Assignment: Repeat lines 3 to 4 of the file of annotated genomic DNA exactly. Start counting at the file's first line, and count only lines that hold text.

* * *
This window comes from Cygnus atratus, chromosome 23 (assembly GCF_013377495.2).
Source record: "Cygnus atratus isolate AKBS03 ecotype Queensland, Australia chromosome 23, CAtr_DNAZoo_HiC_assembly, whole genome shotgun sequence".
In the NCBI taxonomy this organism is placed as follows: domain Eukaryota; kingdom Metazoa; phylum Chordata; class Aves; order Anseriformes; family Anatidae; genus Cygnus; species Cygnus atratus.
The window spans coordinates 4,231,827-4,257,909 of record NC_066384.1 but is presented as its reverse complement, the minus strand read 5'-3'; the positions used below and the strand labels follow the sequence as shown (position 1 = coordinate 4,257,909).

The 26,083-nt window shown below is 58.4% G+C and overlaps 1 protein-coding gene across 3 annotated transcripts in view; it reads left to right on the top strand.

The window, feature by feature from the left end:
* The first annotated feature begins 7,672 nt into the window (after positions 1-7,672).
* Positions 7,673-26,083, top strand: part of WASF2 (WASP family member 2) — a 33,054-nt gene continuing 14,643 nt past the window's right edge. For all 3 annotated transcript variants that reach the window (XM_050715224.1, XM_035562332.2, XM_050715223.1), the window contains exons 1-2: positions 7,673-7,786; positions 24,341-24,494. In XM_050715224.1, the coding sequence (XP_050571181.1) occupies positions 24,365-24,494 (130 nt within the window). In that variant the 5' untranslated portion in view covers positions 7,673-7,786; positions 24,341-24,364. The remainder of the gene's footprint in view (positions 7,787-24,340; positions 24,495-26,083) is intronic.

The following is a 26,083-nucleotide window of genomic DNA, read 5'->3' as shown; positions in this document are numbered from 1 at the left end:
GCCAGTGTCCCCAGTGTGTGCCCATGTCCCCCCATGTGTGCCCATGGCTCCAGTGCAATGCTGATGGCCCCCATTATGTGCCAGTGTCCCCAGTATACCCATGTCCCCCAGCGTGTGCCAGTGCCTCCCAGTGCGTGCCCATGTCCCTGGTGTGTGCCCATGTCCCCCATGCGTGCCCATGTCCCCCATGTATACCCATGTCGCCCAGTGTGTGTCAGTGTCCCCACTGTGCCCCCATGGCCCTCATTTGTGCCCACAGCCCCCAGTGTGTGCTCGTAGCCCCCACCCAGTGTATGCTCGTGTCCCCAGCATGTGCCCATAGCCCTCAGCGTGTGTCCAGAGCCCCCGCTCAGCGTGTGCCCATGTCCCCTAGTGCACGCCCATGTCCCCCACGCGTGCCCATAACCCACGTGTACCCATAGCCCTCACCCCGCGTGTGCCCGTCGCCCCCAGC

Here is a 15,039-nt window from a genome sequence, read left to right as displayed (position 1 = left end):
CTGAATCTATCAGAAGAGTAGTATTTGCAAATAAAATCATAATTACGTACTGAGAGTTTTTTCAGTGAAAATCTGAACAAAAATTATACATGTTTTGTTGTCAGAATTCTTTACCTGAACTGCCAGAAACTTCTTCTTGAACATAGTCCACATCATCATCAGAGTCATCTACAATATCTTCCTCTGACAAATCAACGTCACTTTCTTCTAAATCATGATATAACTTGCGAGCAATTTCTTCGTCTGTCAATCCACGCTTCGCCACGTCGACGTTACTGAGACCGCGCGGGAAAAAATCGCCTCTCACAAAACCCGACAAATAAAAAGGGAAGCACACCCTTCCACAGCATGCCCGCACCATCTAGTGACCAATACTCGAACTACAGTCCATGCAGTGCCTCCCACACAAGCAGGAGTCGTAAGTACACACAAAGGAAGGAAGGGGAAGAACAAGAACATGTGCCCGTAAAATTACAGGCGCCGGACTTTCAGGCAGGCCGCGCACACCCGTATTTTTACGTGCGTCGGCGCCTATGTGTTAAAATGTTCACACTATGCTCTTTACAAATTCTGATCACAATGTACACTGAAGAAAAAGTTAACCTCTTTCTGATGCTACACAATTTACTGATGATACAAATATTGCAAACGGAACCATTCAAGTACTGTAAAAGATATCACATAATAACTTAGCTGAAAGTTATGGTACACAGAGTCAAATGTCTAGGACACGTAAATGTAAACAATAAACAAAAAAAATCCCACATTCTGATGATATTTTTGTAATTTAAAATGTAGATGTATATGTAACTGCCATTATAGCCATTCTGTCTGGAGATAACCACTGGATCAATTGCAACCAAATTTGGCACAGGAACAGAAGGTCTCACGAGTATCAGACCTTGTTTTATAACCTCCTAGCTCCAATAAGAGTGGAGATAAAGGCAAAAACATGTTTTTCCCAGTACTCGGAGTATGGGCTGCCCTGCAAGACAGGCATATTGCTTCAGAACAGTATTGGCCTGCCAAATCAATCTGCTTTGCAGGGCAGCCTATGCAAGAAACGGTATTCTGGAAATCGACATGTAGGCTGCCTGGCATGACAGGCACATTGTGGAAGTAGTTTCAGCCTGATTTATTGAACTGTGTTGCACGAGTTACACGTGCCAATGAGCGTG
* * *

In the NCBI taxonomy this organism is placed as follows: domain Eukaryota; kingdom Metazoa; phylum Chordata; class Aves; order Anseriformes; family Anatidae; genus Cygnus; species Cygnus atratus.
The window spans coordinates 4,231,827-4,257,909 of record NC_066384.1 but is presented as its reverse complement, the minus strand read 5'-3'; the positions used below and the strand labels follow the sequence as shown (position 1 = coordinate 4,257,909).